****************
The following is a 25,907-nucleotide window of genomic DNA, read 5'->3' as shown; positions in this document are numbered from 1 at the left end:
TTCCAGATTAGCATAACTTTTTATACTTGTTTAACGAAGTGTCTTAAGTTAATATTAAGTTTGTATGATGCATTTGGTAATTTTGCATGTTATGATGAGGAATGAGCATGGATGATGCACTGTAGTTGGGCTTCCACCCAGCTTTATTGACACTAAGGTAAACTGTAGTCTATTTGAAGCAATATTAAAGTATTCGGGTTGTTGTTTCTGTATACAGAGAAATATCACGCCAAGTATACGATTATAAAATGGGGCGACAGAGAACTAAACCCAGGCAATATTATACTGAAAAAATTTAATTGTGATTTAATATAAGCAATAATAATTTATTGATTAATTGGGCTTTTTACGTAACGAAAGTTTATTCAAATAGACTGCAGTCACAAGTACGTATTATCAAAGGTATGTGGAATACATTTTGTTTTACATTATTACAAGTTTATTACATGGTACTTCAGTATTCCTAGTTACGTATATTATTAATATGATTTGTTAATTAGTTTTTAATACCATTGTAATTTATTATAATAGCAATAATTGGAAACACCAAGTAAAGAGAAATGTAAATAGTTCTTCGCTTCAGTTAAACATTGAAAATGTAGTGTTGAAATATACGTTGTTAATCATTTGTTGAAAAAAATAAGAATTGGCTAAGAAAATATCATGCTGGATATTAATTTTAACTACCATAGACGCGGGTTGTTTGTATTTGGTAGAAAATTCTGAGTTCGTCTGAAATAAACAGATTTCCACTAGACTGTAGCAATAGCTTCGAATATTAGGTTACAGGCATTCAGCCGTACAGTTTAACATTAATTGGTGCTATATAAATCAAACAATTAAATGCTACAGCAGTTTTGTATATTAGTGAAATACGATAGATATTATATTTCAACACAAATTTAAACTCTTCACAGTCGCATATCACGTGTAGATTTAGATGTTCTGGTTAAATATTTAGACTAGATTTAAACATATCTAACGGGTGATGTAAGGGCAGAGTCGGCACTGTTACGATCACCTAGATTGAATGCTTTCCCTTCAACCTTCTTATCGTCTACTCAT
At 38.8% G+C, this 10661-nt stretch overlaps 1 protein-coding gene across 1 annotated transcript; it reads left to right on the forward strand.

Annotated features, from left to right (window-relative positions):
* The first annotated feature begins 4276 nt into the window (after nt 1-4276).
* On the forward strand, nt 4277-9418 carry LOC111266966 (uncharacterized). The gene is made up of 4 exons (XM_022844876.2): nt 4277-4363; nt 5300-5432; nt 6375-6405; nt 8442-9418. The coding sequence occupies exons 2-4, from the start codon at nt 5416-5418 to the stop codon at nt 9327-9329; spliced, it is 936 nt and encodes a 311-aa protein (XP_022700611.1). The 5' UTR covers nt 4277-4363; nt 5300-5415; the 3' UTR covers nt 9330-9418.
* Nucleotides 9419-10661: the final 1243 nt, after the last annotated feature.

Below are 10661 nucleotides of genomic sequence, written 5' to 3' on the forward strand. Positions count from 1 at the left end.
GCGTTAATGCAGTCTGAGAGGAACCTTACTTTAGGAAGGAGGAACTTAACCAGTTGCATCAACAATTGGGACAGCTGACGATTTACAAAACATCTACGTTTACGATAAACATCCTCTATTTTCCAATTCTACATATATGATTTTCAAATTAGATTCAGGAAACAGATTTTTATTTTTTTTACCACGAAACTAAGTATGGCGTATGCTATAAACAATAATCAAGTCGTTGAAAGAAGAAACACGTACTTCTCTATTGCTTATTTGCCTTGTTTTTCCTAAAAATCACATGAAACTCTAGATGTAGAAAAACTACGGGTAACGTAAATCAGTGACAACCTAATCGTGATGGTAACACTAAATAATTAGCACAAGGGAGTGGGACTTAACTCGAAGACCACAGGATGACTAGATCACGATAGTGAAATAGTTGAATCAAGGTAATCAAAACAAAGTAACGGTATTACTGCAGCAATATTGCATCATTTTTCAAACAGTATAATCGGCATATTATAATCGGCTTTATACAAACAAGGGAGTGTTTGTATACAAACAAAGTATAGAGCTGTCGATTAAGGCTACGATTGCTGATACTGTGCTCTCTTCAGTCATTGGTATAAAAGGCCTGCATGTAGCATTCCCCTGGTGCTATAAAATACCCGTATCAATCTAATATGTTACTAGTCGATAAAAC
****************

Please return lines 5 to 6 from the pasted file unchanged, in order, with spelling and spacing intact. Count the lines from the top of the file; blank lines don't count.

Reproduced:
* The first annotated feature begins 4276 nt into the window (after nt 1-4276).
* On the forward strand, nt 4277-9418 carry LOC111266966 (uncharacterized). The gene is made up of 4 exons (XM_022844876.2): nt 4277-4363; nt 5300-5432; nt 6375-6405; nt 8442-9418. The coding sequence occupies exons 2-4, from the start codon at nt 5416-5418 to the stop codon at nt 9327-9329; spliced, it is 936 nt and encodes a 311-aa protein (XP_022700611.1). The 5' UTR covers nt 4277-4363; nt 5300-5415; the 3' UTR covers nt 9330-9418.